In any case, they only had one camping trip the entire year. It was actually sponsored by the council not our troop. I was the only one from our troop to show up so my son and I had to hang with another troop that was headed up by a guy that I knew.

    We quit scouting the next week. This was around the time that they let gay scouts join. They all thought I quit because of the gay scout thing and tried to talk us into rejoining. Apparently, they lost a lot of families around that time but I bet the single moms are still there. My guess is the chance of a child getting molested skyrockets if one is raised by a single mom.

    My other peeve with the scouts is the constant begging for money. How much money does it take to run a scout troop? The church donated the space and we had to pay extra for the uniform, books and everything. The local and national council appeared to act more like a multilevel marketing scheme than an organization for young men. They only showed up to talk about money, money, money. Apparently, like a two dollar trollop , they will do practically anything for money.
  • PDF DOWNLOAD --> Admiral Isoroku Yamamato, A Case for the Value of Professional Reading

    01/13/2015 9:35:26 PM PST · 36 of 45
    wizkid to yarddog
    The shambolic nature of the American attacks at Midway certainly disconcerted the Japanese. On one hand, they admired the almost suicidal tenacity of the US bomber and torpedo pilots who risked annihilation by attacking in an uncoordinated fashion many times without fighter escort. On the other, they thought that they could beat off these attacks and eventually defeat the Americans with their superior coordination.

    The Shattered Sword did a good job portraying this and going into great detail regarding some of these doomed US attacks that are not very well known. These include attacks on the Japanese fleet by B17 bombers, Marauder bombers rigged to hold torpedoes and, incredibly, torpedo laden Catalina flying boats. Here is an article that describes some of these attacks:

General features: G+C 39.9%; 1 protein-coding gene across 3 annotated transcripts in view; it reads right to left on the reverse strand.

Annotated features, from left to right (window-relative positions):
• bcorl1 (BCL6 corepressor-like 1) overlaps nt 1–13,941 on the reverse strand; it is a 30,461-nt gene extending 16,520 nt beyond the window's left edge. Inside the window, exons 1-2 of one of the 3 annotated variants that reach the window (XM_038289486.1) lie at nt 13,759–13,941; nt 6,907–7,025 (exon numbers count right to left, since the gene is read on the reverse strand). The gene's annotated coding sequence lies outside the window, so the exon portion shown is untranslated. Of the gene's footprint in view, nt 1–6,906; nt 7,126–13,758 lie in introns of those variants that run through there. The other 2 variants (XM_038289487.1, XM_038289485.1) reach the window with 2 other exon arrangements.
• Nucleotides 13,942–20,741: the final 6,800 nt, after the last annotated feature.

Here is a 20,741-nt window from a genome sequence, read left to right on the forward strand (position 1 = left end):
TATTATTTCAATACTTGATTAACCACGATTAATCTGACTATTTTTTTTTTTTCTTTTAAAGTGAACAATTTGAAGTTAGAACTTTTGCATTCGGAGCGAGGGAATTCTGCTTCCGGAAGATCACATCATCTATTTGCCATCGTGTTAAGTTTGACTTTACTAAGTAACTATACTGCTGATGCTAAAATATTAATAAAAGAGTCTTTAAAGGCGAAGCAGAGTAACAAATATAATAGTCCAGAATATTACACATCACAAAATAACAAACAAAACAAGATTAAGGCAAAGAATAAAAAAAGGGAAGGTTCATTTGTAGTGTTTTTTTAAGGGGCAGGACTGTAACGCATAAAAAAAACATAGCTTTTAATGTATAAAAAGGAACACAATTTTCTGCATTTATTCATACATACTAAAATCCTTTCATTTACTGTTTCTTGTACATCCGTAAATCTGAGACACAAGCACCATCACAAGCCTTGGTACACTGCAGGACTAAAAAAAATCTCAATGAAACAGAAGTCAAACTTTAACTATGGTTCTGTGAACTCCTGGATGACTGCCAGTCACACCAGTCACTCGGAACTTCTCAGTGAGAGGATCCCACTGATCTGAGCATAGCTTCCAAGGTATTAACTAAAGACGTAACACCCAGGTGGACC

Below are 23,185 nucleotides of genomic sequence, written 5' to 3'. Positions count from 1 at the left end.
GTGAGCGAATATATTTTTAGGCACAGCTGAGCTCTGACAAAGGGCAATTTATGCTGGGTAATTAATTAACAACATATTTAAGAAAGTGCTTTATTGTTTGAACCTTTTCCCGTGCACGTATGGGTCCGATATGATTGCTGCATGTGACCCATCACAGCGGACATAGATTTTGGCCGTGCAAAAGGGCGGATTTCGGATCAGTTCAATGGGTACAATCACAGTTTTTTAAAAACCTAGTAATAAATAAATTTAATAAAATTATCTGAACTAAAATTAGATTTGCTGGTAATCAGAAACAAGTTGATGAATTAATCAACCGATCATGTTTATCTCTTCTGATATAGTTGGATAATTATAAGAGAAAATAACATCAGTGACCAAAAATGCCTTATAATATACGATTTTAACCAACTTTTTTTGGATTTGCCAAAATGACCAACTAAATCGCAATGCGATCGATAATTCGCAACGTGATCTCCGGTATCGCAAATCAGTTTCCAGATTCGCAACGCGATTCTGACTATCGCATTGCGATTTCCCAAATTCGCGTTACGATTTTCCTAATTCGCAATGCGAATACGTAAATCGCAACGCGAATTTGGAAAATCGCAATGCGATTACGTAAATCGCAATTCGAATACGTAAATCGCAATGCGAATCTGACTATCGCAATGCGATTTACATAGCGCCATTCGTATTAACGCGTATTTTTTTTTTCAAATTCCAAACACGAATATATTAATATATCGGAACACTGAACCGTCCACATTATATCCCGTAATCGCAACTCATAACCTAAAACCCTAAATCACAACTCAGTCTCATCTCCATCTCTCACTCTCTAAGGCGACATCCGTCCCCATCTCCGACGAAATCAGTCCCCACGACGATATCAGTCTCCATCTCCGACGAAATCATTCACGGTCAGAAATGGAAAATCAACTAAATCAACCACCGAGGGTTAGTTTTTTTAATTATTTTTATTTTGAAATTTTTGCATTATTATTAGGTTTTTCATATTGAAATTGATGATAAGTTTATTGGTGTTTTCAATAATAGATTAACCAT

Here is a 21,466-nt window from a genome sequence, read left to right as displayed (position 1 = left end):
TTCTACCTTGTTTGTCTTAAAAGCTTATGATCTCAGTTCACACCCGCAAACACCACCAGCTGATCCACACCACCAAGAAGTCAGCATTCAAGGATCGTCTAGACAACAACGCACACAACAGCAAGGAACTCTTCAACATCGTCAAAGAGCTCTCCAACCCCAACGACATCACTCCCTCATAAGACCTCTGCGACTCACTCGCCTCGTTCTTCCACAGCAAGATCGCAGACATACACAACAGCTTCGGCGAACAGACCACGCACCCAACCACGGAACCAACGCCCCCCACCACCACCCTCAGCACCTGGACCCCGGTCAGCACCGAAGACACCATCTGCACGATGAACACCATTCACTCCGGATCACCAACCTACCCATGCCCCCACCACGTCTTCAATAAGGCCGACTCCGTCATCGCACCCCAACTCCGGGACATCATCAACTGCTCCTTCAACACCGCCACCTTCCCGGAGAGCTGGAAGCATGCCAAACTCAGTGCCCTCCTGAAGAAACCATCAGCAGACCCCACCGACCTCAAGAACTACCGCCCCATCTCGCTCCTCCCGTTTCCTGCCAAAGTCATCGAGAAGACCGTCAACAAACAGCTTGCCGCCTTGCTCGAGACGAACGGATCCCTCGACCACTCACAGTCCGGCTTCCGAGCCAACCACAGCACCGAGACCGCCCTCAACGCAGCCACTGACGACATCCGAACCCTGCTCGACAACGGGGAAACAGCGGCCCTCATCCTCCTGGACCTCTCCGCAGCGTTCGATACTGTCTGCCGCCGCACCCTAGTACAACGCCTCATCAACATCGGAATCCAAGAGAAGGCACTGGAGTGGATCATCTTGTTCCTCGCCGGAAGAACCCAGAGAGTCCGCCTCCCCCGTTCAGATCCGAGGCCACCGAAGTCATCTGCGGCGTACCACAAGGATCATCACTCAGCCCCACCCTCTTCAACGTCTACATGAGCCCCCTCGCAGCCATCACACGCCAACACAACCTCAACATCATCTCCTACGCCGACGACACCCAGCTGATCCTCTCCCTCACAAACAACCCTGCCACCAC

Naval History Blog - Nimitz and the Battle of Miday

    From Midway he learned that the B-17s sent against the invasion force found and attacked it 570 miles out. They reported having hit two battleships or heavy cruisers and two transports—news that the CinCPac staff received with a certain amount of skepticism. In the early evening, four Catalina amphibians took off from Midway for a moonlight torpedo attack on the invasion force.

    Here is a good rendering of the Marauder squadron attack on the Akagi:

    Shot Across the Bow

    I believe that some Japanese sailors even sent up a cheer to the Marauders in respect for their gallantry in the face of suicidal odds. Here is a good article about it:

    The Pacific War Org - The Charge of the B-26 Marauders at Miday
  • PDF DOWNLOAD --> Admiral Isoroku Yamamato, A Case for the Value of Professional Reading

    01/13/2015 8:56:39 PM PST · 32 of 45
    wizkid to ealgeone
    Yes, I know that the timing for the attack was tight but do not recall all the reasons why. I believe that the Japanese were desperate to attack the Dutch and British in South Asia to get at oil and they may have had weather constraints since the Japanese had to sail from the North to surprise the US.